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Chrissie Hynde Criticized For Saying Sexual Assault Victims Should 'Take Responsibility'

An interview with Chrissie Hynde sparked controversy on Sunday when the Pretenders frontwoman said victims of sexual assault must “take responsibility.” Multiple organizations that provide resources to rape sufferers spoke out against Hynde’s comments, which appeared in the UK’s Sunday Times.

The 63-year-old singer recalled an incident in which a member of an Ohio biker gang forced her to perform sexual acts in a vacant house under the threat of violence. Hynde said she was was 21 at the time.

“Technically speaking, however you want to look at it, this was all my doing and I take full responsibility. You can’t f**k about with people, especially people who wear ‘I Heart Rape’ and ‘On Your Knees’ badges … those motorcycle gangs, that’s what they do. You can’t paint yourself into a corner and then say, whose brush is this? You have to take responsibility. I mean, I was naive.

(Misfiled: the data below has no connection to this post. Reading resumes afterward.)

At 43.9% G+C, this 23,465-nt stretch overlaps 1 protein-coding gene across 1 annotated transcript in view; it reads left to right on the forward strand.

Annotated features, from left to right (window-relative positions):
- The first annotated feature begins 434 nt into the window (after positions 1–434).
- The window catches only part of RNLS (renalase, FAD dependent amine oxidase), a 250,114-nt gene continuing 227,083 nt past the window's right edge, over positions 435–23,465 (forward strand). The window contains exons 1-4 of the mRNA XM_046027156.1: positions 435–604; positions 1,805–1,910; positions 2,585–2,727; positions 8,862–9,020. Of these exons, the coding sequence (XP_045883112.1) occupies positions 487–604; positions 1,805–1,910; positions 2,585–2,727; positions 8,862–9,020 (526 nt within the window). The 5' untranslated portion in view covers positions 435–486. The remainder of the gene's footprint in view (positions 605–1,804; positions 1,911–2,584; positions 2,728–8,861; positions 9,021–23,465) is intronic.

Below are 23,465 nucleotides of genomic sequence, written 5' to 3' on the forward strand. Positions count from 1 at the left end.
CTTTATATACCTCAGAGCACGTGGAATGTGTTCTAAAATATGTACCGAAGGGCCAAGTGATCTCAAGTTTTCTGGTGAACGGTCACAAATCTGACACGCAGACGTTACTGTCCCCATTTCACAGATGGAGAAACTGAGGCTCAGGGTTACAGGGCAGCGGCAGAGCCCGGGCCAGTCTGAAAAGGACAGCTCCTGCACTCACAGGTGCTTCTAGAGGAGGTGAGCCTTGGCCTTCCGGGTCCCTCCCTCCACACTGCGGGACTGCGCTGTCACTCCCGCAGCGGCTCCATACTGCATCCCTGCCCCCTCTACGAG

If I’m walking around in my underwear and I’m drunk? Who else’s fault can it be? … If I’m walking around and I’m very modestly dressed and I’m keeping to myself and someone attacks me, then I’d say that’s his fault. But if I’m being very lairy and putting it about and being provocative, then you are enticing someone who’s already unhinged — don’t do that. Come on! That’s just common sense. You know, if you don’t want to entice a rapist, don’t wear high heels so you can’t run from him. “If you’re wearing something that says ‘Come and f**k me,’ you’d better be good on your feet … I don’t think I’m saying anything controversial, am I?” [via Vulture]

High-ranking staffers from RAINN and Victim Support spoke out against Hynde’s remarks, in addition to a flurry of rebuttals that have flooded Twitter in the past 24 hours.

“Victims of sexual violence should never feel or be made to feel that they were responsible for the appalling crime they suffered — regardless of circumstances or factors which may have made them particularly vulnerable,” Victim Support director Lucy Hastings said, according to The Guardian. “They should not blame themselves or be blamed for failing to prevent an attack — often they will have been targeted by predatory offenders who are responsible for their actions.”

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